Within Islam therefore, while humanity is primed for goodness, our moral agency is bound to the freedom of choice and the active assumption of responsibilities that ensue from such agency. This understanding of human purpose and potential is reflected in a pervasive Qur'anic concept called khilafah that can be translated as trusteeship, moral agency or vicegerency where the subject of this activity, the human being, is referred to as the khalifah i.e. the trustee, the moral agent or he vicegerent. This core Qur'anic concept provides the spiritual basis for understanding ethical action in Islam. Within this framework, each individual as well as every community is responsible for the realization of a just and moral social order in harmony with God's will. In Islam, enacting one's moral agency is intrinsic to a right relationship with God

Social and Ethical Implications

One of the crucial secondary principles that flow from the Tauhidic view that God is one and that all human beings are God's khalifah, is the notion of the "metaphysical sameness of all humans as creatures of God". Each person, irrespective of gender, race and nationality possesses the birthright to be God's khalifah in this world. According to the Qur'an, the only real criteria for distinction among human beings is that of taqwa which can be translated as God-consciousness and righteousness.

Moreover the Qur'an repeatedly describes the true believer as one who enacts the moral imperative for justice in the world. Within the Qur'anic worldview the belief in the unity of God explicitly relates to the striving for the unity of humanity for which justice is a prerequisite. Thus the theological concepts of tauhid and khilafah explicitly intersect - bearing witness to God's absolute oneness in Islam is intrinsically related to an enactment of that awareness into the world for the purposes of justice and human well being.

As foundational Islamic constructs, they have an overarching relevance to the Islamic approach to family planning since the concept of khilafah is replete with the importance of human moral agency, the distillation of one's inner conscience, freedom of choice and the striving for an ethically alive social order. I would argue that in working towards an ethical order particularly in addressing the challenges of population growth it is imperative to look at the question holistically situating it within the relevant social, economic and political forces of day. To this end I will focus on firstly, poverty and economic justice; and secondly, sexism and gender justice as concerns that are structurally implicated in the concern for family planning .

Poverty and Economic Justice

In addressing the state of human wellbeing globally, the issues of poverty, resources and wealth distribution are paramount. The introduction to this volume has already clearly pointed out that contemporary concerns with population growth and sustainable resources are intimately connected with the inequitable distribution of wealth. Frequently the multiple levels of socio-political inequity in the world are connected to questions of how wealth and resources are controlled.

An Islamic response to these economic realities begins with the Qur'anic view that wealth is part of beneficence and bounty of God and in reality belongs to God - it is entrusted to human beings to be used wisely and with a responsibility to the well-being of all. The poor, the orphaned and the needy have a right to a portion of one's wealth and Muslims are obligated to pay a welfare tax called zakat. The root meaning of the term zakat is "to purify" or "to grow" which is particularly relevant since wealth is also a means through which God tests humanity. Wealth sharing purifies the individual from greed and material attachment while simultaneously increasing the giver's good deeds and spiritual wealth.

The circulation of wealth among all segments of a society is seen as a duty placed on the individual khalifah and the larger Muslim community. Not only does the Qur'an encourage one to share wealth, it also categorically condemns greed and selfish hoarding. There is an explicit link between those with those who decline to pay the poor their due with the idolaters. Given that the belief in God's oneness (Tauhid) is so central in Islam, this association between idolatry and miserliness is among the harshest criticisms of the concentration of wealth among the few at the expense of the rest. It speaks to the incongruity between genuine belief in God and a disregard for the needs of others, and to the inextricability between an individual's well being and the well being of others. In terms of this ideal it is unacceptable to have a society characterized by the co-existence of extreme wealth and poverty and Muslims are urged to work towards generating systems of socio-economic justice that foster the common good.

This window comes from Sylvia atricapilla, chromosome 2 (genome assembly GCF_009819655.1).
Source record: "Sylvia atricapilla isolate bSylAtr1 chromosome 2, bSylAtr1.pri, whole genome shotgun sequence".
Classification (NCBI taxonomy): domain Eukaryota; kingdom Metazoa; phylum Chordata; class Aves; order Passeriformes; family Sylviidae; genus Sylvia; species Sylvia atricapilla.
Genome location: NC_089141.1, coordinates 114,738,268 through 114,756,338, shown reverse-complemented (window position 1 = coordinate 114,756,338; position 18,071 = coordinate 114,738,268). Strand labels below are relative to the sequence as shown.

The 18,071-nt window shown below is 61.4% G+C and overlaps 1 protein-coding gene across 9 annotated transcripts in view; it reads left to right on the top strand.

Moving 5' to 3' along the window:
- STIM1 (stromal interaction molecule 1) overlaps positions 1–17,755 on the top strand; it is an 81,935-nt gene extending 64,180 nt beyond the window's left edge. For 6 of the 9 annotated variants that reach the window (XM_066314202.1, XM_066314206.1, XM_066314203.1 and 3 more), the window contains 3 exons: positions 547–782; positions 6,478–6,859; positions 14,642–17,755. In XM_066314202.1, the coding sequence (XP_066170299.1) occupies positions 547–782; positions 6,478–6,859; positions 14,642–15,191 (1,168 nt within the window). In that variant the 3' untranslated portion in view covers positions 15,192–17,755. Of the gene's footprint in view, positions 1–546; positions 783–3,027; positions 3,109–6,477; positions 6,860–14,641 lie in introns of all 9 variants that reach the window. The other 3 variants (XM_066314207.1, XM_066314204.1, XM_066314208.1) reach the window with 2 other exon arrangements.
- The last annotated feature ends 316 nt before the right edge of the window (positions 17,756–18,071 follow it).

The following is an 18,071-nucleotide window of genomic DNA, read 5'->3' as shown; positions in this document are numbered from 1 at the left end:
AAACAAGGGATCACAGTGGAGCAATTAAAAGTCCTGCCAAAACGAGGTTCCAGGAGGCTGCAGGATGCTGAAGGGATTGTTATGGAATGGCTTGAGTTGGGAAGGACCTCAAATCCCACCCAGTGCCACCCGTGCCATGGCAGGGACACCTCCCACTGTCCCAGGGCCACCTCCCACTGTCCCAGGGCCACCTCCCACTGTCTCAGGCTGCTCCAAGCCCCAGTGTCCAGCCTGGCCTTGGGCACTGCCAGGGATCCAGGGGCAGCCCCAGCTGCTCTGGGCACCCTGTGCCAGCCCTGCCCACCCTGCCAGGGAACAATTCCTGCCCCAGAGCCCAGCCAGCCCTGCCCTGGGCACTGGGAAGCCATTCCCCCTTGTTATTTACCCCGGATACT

These ethics of wealth-sharing and socio-economic concern for the economically marginalized have a pressing urgency in a world characterized by huge economic disparities between nation states. The reality that economic marginalization occurs most brutally at the nexus of race, nationality and gender hierarchies is illustrated by the fact that women, primarily in the poorer nations, constitute 70 percent of the worlds 1.3 billion poorest, own less than 1 percent of the world's property but work two thirds of the worlds working hours. Even within the heart of capitalist wealth like the US, one finds significant pockets of poverty and neglect in the inner city are generally divided along racial lines.

These realities reflect a paradigm that is contrary to Tauhidic teaching where human lives are not equally valued but rather are prioritizes on the basis of race, nationality, gender, and class stratification. The lives of those who do not belong to privileged groups or nations are removed from the radar of social concern and moral responsibility. Here the Qur'anic critique points us to the reality that economic injustice, a lack of appreciation of lives outside the centers of power and privilege, and the maldistribution of wealth reflect a failure of human beings to carry out their trusteeship (khilafah) from God. In addressing human well being in the world, transforming systems of economic injustice and exploitation and establishing a more equitable distribution of wealth are as crucial spiritual and ethical concerns as are issues of family planning and population control.

1  2  3  4  Next

Send this page to a friend! (click here)

FAIR USE NOTICE

This site contains copyrighted material the use of which has not always been specifically authorized by the copyright owner. We are making such material available in our efforts to advance understanding of environmental, political, human rights, economic, democracy, scientific, and social justice issues, etc. We believe this constitutes a 'fair use' of any such copyrighted material as provided for in section 107 of the US Copyright Law. In accordance with Title 17 U.S.C. Section 107, the material on this site is distributed without profit to those who have expressed a prior interest in receiving the included information for research and educational purposes. For more information go to: http://www.law.cornell.edu/uscode/17/107.shtml. If you wish to use copyrighted material from this site for purposes of your own that go beyond 'fair use', you must obtain permission from the copyright owner.